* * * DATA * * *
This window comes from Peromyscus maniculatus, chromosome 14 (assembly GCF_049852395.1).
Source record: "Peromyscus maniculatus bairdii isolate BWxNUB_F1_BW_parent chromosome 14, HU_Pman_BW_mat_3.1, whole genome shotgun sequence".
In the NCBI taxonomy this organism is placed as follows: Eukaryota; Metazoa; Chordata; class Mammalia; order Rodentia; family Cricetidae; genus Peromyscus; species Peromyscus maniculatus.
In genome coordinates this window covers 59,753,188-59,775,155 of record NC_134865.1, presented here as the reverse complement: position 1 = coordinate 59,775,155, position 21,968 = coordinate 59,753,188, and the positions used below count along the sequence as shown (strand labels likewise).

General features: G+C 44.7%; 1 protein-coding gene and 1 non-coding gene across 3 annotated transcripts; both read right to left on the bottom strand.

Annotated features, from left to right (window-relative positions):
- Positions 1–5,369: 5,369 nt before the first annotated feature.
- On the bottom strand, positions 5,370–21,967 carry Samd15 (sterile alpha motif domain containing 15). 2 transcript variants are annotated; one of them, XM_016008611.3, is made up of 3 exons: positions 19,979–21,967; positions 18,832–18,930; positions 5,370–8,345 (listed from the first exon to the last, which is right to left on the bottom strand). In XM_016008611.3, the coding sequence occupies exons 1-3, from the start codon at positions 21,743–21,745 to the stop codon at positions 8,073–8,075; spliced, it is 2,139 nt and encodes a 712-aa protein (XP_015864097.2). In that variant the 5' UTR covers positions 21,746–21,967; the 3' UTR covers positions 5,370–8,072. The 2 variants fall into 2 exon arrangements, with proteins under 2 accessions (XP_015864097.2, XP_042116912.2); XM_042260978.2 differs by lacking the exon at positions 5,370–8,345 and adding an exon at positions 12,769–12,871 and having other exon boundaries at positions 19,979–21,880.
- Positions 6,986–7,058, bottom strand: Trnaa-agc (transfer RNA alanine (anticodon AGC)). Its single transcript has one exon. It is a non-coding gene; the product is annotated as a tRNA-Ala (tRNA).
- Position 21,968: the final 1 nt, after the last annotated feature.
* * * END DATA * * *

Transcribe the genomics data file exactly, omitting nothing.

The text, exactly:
This window comes from Peromyscus maniculatus, chromosome 14 (assembly GCF_049852395.1).
Source record: "Peromyscus maniculatus bairdii isolate BWxNUB_F1_BW_parent chromosome 14, HU_Pman_BW_mat_3.1, whole genome shotgun sequence".
In the NCBI taxonomy this organism is placed as follows: Eukaryota; Metazoa; Chordata; class Mammalia; order Rodentia; family Cricetidae; genus Peromyscus; species Peromyscus maniculatus.
In genome coordinates this window covers 59,753,188-59,775,155 of record NC_134865.1, presented here as the reverse complement: position 1 = coordinate 59,775,155, position 21,968 = coordinate 59,753,188, and the positions used below count along the sequence as shown (strand labels likewise).

General features: G+C 44.7%; 1 protein-coding gene and 1 non-coding gene across 3 annotated transcripts; both read right to left on the bottom strand.

Annotated features, from left to right (window-relative positions):
- Positions 1–5,369: 5,369 nt before the first annotated feature.
- On the bottom strand, positions 5,370–21,967 carry Samd15 (sterile alpha motif domain containing 15). 2 transcript variants are annotated; one of them, XM_016008611.3, is made up of 3 exons: positions 19,979–21,967; positions 18,832–18,930; positions 5,370–8,345 (listed from the first exon to the last, which is right to left on the bottom strand). In XM_016008611.3, the coding sequence occupies exons 1-3, from the start codon at positions 21,743–21,745 to the stop codon at positions 8,073–8,075; spliced, it is 2,139 nt and encodes a 712-aa protein (XP_015864097.2). In that variant the 5' UTR covers positions 21,746–21,967; the 3' UTR covers positions 5,370–8,072. The 2 variants fall into 2 exon arrangements, with proteins under 2 accessions (XP_015864097.2, XP_042116912.2); XM_042260978.2 differs by lacking the exon at positions 5,370–8,345 and adding an exon at positions 12,769–12,871 and having other exon boundaries at positions 19,979–21,880.
- Positions 6,986–7,058, bottom strand: Trnaa-agc (transfer RNA alanine (anticodon AGC)). Its single transcript has one exon. It is a non-coding gene; the product is annotated as a tRNA-Ala (tRNA).
- Position 21,968: the final 1 nt, after the last annotated feature.